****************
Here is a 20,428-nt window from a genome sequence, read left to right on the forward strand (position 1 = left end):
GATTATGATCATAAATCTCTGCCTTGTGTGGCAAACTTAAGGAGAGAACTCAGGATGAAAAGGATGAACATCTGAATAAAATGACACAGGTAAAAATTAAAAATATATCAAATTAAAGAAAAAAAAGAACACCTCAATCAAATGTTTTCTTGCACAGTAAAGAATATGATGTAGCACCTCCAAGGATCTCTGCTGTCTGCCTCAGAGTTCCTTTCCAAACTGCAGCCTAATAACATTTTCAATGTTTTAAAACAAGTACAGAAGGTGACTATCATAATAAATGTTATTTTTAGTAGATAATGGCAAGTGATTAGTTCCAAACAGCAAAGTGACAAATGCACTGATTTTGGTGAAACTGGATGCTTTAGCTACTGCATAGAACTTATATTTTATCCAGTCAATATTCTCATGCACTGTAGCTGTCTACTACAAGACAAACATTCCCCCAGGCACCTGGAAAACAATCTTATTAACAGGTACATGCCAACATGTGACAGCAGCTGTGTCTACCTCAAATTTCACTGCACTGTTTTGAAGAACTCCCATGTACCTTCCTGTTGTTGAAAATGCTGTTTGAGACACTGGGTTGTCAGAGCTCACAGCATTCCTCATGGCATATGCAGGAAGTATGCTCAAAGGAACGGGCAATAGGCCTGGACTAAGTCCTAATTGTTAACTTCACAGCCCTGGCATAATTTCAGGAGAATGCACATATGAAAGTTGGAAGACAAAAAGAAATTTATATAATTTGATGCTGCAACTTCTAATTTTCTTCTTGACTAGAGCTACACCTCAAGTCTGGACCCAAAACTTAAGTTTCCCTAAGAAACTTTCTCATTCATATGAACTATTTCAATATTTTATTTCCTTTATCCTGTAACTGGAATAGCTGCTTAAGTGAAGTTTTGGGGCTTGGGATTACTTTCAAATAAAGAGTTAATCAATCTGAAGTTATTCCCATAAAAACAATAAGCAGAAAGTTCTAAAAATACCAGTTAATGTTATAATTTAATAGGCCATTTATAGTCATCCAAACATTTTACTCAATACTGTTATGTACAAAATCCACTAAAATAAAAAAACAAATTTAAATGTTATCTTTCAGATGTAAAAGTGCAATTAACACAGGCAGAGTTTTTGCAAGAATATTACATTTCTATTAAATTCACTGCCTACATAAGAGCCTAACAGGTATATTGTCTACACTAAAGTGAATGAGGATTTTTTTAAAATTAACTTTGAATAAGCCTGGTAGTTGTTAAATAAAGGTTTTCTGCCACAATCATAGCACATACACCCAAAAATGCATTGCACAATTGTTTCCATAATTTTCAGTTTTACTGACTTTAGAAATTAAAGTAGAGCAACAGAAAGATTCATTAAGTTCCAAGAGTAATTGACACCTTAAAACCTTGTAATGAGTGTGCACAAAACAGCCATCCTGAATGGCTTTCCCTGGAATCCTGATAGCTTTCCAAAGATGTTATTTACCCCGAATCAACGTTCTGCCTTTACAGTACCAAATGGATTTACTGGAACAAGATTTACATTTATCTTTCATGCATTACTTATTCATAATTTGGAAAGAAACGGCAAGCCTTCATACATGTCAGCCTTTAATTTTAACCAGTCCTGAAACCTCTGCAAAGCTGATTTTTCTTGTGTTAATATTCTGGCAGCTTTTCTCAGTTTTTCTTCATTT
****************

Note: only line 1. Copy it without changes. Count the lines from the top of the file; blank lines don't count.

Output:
Here is a 20,428-nt window from a genome sequence, read left to right on the forward strand (position 1 = left end):